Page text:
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What to write (and if to write) in a thank-you note . . .
August 29, 2014 9:11 AM   Subscribe

for an interview for a position that you are not sure that you want?

A few months back, I wrote this question about what kind of job I should be shooting for as a recent graduate with a master's degree and a few years of experience. Well, I recently finished my program and began job hunting a bit more intensely. Currently, I have a number of jobs in the works, although none of them feel like "perfect" options. Actually, I am not really sure what a perfect option would look like. My ideas about what I want to do with my life have generally been fluctuating wildly lately.

Anyway, because of this, I have kind of been taking a shot gun approach to applying for jobs. The job in question is for an organization that I really respect and have felt for a long time is doing really good work, for a department whose work that I find particularly interesting and kind of dovetails nicely with some of the research I was doing the past year or two. However, it is a lower level job that is probably about the same amount of responsibility as the position I held before graduate school, and is largely administrative. After stalking people on linkedin who had held the position before, it is apparent that I definitely have more experience and education than they did.

So far, I have had a phone screen with the HR person, and yesterday a shorter conversation with the department head. The theme of both of these conversations was "this is a largely administrative job, are you okay with that?" I feel like I did okay answering that question with the HR woman, saying that I was not sure if I wanted to do more program management/administration type work or more research/advocacy type work (which is what the organization does a bit of and part of the reason I am interested in the organization) and so thought this position might be a way to look into both at the same time. And in fact, that is the truth. In all reality, I don't know what exactly I want to do with myself. I have done both research and administration in the past and have enjoyed both of them. After having just finished my graduate degree, a part of me yearns for more substantive work, and would like to get back into the research side of things, but that is just how I have been feeling this past week - and a couple of days ago even, I was considering applying for an entirely administrative job and it seemed appealing to me. Before I went into grad school, I was doing administration and thought that that was what I wanted to do with my life, or what fit me best.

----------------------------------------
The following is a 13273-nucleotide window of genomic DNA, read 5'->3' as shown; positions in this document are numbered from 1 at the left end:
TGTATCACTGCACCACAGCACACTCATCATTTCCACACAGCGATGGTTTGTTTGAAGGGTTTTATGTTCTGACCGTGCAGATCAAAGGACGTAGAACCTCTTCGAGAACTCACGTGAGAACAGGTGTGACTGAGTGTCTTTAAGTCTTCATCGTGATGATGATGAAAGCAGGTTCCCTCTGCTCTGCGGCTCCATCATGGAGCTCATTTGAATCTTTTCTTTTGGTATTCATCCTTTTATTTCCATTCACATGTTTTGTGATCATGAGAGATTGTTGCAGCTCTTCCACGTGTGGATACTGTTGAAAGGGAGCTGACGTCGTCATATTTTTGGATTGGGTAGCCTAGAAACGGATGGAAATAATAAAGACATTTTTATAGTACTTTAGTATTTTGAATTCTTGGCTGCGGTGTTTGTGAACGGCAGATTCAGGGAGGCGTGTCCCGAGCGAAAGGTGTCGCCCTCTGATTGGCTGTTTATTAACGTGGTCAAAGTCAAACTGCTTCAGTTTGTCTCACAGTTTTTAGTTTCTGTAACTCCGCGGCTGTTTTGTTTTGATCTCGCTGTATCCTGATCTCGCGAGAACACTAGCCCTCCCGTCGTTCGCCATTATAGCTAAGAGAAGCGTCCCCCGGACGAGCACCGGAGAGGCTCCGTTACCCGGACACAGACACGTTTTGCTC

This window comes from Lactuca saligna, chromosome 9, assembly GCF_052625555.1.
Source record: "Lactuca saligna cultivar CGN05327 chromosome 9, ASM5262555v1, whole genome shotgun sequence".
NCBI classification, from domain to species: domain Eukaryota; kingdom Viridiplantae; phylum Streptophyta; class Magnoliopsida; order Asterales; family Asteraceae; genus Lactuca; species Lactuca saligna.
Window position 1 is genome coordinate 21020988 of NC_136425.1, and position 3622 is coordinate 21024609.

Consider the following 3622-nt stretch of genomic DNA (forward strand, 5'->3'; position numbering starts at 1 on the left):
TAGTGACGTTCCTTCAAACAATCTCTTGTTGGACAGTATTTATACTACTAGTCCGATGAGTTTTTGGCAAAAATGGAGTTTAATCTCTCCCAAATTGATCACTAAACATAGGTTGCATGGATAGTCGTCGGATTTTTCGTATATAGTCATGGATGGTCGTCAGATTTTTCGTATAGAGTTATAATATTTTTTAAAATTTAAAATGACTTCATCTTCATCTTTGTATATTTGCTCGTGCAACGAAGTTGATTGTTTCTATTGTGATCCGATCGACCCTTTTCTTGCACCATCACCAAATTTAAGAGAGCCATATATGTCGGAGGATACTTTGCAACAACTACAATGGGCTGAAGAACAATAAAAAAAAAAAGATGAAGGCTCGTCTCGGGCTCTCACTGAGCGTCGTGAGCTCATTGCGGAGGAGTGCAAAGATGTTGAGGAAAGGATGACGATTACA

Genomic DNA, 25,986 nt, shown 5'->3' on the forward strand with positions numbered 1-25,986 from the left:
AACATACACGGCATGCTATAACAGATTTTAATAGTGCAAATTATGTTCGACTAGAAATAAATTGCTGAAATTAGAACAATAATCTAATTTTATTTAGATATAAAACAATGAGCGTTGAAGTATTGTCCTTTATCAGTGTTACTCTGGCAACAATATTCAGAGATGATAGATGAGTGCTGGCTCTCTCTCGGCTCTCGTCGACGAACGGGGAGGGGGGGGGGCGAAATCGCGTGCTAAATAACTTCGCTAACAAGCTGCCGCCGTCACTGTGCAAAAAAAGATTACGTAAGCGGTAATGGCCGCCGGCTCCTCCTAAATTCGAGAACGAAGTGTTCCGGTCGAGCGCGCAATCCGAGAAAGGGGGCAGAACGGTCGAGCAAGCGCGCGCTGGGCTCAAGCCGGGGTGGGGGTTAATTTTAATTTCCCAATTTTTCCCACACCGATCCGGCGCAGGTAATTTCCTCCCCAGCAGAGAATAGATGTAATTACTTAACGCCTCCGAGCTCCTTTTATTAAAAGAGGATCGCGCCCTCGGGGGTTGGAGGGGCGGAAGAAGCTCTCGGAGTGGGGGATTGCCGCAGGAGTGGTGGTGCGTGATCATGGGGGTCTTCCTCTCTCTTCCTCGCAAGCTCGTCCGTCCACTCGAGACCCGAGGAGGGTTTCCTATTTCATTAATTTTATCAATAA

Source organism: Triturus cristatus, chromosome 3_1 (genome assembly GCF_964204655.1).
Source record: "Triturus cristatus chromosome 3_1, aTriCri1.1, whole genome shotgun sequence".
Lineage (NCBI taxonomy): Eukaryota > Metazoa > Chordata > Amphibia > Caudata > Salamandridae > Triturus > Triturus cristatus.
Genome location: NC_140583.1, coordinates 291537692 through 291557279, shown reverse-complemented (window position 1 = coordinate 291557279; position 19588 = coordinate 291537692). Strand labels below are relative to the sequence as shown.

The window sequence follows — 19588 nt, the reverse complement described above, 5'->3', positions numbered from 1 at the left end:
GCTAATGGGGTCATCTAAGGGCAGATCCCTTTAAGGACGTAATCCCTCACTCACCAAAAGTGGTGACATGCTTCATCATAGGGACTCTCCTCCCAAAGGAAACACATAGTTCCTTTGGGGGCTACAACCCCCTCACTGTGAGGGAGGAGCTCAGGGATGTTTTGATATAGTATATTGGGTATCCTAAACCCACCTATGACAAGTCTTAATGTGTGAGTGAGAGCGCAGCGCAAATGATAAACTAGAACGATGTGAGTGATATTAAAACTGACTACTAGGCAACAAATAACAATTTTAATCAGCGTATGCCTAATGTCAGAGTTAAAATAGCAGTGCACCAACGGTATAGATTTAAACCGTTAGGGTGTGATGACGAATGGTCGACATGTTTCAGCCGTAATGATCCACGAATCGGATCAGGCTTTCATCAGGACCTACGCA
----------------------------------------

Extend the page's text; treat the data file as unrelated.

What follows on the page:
So, sorry about the long explanation, but I guess that the bottom line is: I am ambivalent about what I want to do with my life and what kind of job to pursue. The work of the department that this job would be supporting is super interesting to me, and I would stick around for at least a year or two if I got the job, I think, though I also think it is possible that I would feel frustrated with not having higher-level work after being at the position for a while.

In the interview yesterday, I was told right off the bat that I was one of the top candidates. Then we had a pretty nice discussion about the work of the department, although in retrospect I am kind of unhappy with a few of my responses to the questions posed, or think they could have been better. I am also a bit worried that I gave off the impression that I was less than enthusiastic about the administrative side of the job, which the interviewer asked about a couple of times. I gave him the same explanation that I gave the HR person, but he asked a couple more times in different ways about this and I feel like I was only able to muster a monotone, "That's fine, I am fine with that." He did say that they would be in touch shortly about the next steps in the process, so maybe I didn't completely bomb the interview, but I have been feeling like it could have gone better.

Anyway, I was considering sending a "thank-you" note. Do you think this is a good idea? If so, what would you suggest putting in it?

Also, okay, bonus question: in this situation, assuming that the process continues, what kinds of questions should I ask to gauge if there will be any chance for upward mobility after I have spent a while in this position? And how can I ask more about what kind of substantive work this position might be doing without sounding like I have a problem with the lower-level admin work?